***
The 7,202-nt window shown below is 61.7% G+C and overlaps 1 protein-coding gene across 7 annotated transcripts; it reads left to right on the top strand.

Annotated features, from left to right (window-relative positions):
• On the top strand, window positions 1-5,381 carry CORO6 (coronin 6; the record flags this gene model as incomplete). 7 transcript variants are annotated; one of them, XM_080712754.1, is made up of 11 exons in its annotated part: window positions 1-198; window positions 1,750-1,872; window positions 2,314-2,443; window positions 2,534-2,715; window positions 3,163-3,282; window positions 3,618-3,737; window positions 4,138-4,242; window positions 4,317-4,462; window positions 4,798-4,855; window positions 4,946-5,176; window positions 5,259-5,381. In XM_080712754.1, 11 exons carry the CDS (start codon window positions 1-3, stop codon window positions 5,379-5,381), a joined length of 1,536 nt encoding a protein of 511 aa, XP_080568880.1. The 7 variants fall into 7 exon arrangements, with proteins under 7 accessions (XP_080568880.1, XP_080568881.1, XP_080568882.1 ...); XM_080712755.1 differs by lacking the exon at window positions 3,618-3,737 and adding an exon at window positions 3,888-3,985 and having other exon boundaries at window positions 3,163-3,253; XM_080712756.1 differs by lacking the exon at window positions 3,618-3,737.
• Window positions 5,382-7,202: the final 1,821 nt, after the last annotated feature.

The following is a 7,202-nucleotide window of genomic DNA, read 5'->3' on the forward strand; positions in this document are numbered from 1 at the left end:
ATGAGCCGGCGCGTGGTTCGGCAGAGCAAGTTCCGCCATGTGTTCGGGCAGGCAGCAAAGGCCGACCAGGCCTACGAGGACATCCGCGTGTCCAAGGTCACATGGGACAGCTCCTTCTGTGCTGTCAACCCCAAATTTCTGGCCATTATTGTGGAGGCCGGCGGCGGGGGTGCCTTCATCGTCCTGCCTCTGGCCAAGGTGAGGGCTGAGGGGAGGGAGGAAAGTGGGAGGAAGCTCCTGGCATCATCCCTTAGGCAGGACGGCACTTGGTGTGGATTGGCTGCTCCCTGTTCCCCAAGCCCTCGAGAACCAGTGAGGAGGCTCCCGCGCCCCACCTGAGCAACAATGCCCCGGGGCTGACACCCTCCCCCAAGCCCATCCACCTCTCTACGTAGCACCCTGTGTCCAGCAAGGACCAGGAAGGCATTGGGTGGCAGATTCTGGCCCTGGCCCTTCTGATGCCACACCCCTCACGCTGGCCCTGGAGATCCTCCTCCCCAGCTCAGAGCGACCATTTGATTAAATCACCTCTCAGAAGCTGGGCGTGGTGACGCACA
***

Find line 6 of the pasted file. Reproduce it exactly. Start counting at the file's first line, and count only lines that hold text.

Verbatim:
ATGAGCCGGCGCGTGGTTCGGCAGAGCAAGTTCCGCCATGTGTTCGGGCAGGCAGCAAAGGCCGACCAGGCCTACGAGGACATCCGCGTGTCCAAGGTCACATGGGACAGCTCCTTCTGTGCTGTCAACCCCAAATTTCTGGCCATTATTGTGGAGGCCGGCGGCGGGGGTGCCTTCATCGTCCTGCCTCTGGCCAAGGTGAGGGCTGAGGGGAGGGAGGAAAGTGGGAGGAAGCTCCTGGCATCATCCCTTAGGCAGGACGGCACTTGGTGTGGATTGGCTGCTCCCTGTTCCCCAAGCCCTCGAGAACCAGTGAGGAGGCTCCCGCGCCCCACCTGAGCAACAATGCCCCGGGGCTGACACCCTCCCCCAAGCCCATCCACCTCTCTACGTAGCACCCTGTGTCCAGCAAGGACCAGGAAGGCATTGGGTGGCAGATTCTGGCCCTGGCCCTTCTGATGCCACACCCCTCACGCTGGCCCTGGAGATCCTCCTCCCCAGCTCAGAGCGACCATTTGATTAAATCACCTCTCAGAAGCTGGGCGTGGTGACGCACA